With the kickoff of the 2022 FIFA World Cup in Qatar just around the corner, Chinese soccer fans are eager to embrace the mega event, which is set to take on a metaverselike look for many sporting enthusiasts watching from afar.
Virtual reality-enabled game watching experiences, humanlike virtual soccer commentators and soccer-themed digital collections will all provide World Cup fans in China a virtual front-row seat not only to stunning competitions but also first-hand knowledge of how the metaverse is starting to reshape the multibillion-dollar global sports industry.
As a hot tech buzzword, metaverse loosely refers to a shared virtual environment or digital space created by technologies including VR and augmented reality.
Zhang Wenfeng, a 28-year-old bank employee in Nanchang, Jiangxi province, said: “In the past, World Cups took place in the summer, so we would go out to have outdoor parties to enjoy the events. This year, it is taking place during colder months (in Nanchang), and because of COVID-19, we seem to have fewer choices and rely more on online experience to feel the zeal of soccer.”
Well aware of the change and the ensuing opportunities, Chinese tech companies are scrambling to leverage their cutting-edge technologies to enrich soccer fans” digital viewing experience.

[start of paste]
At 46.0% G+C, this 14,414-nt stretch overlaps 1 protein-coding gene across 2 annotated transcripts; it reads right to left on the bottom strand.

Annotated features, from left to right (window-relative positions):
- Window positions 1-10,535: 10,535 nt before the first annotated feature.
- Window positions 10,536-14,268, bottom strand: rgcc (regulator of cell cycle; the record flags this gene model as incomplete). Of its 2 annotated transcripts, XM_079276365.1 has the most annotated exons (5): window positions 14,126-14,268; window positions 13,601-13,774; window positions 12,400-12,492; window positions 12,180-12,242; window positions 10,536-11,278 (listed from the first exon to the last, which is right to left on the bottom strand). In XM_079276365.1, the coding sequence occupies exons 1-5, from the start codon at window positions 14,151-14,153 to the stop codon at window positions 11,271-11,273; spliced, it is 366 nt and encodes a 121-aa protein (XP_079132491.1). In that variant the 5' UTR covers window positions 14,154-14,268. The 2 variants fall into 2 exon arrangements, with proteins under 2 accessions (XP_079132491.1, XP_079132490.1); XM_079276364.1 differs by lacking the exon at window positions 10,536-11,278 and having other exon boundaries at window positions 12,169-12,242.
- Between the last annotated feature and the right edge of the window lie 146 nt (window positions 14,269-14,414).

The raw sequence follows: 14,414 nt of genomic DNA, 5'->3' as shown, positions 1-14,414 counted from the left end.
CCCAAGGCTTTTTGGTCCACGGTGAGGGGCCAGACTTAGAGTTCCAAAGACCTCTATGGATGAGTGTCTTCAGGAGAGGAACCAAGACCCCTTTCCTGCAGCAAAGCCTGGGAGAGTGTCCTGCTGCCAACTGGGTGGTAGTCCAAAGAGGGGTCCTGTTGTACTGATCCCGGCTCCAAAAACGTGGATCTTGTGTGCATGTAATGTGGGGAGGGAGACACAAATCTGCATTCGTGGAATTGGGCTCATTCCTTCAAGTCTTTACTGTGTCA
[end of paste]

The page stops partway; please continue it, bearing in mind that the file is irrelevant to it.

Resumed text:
VR headset maker Pico, owned by tech company ByteDance, for instance, said starting from Monday, users can watch live broadcasts of the World Cup through its VR goggles. Soccer fans can invite their friends to their own digital rooms to watch matches together and interact with virtual anchors.
Gan Yuqing, chief content officer of Migu, the digital content unit of China Mobile, said the company will also create a virtual interactive space for watching the World Cup, and will livestream the event with technologies such as 5G and VR.
The careful blending of digital technologies and the bustling soccer competition can attract more consumers to try new things, Gan said.
As a key concept of the metaverse, digital humans will also have a role to play in the once-every-four-year event. Liu Jianhong, a famous Chinese soccer commentator, posted a video clip on social platforms on Thursday featuring a digital version of him broadcasting soccer news.
Looking indistinguishable from Liu himself, the digital twin will be used to rapidly produce World Cup commentary video clips in large quantities, which can greatly reduce Liu’s workload and boost production efficiency, said Li Di, CEO of Xiaoice, an AI company that helped create the digital twin.
Looking forward, the AI version of Liu will potentially handle interaction with his fans, Li added.